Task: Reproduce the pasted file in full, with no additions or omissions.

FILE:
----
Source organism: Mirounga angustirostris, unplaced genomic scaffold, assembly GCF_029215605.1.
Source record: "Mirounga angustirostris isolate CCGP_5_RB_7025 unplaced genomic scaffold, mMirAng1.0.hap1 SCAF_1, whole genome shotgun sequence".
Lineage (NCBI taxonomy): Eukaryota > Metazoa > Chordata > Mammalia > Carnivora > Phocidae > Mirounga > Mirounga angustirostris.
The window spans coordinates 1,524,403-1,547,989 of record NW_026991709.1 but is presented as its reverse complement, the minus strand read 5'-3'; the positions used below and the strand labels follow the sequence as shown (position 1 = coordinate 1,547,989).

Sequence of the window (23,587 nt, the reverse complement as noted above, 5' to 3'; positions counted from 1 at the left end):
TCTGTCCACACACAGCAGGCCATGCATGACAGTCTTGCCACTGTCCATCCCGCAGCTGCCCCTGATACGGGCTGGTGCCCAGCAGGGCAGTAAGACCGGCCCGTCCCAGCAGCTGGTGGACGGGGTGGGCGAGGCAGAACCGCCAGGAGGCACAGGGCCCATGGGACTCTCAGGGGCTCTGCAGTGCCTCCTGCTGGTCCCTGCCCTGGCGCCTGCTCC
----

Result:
Source organism: Mirounga angustirostris, unplaced genomic scaffold, assembly GCF_029215605.1.
Source record: "Mirounga angustirostris isolate CCGP_5_RB_7025 unplaced genomic scaffold, mMirAng1.0.hap1 SCAF_1, whole genome shotgun sequence".
Lineage (NCBI taxonomy): Eukaryota > Metazoa > Chordata > Mammalia > Carnivora > Phocidae > Mirounga > Mirounga angustirostris.
The window spans coordinates 1,524,403-1,547,989 of record NW_026991709.1 but is presented as its reverse complement, the minus strand read 5'-3'; the positions used below and the strand labels follow the sequence as shown (position 1 = coordinate 1,547,989).

Sequence of the window (23,587 nt, the reverse complement as noted above, 5' to 3'; positions counted from 1 at the left end):
TCTGTCCACACACAGCAGGCCATGCATGACAGTCTTGCCACTGTCCATCCCGCAGCTGCCCCTGATACGGGCTGGTGCCCAGCAGGGCAGTAAGACCGGCCCGTCCCAGCAGCTGGTGGACGGGGTGGGCGAGGCAGAACCGCCAGGAGGCACAGGGCCCATGGGACTCTCAGGGGCTCTGCAGTGCCTCCTGCTGGTCCCTGCCCTGGCGCCTGCTCC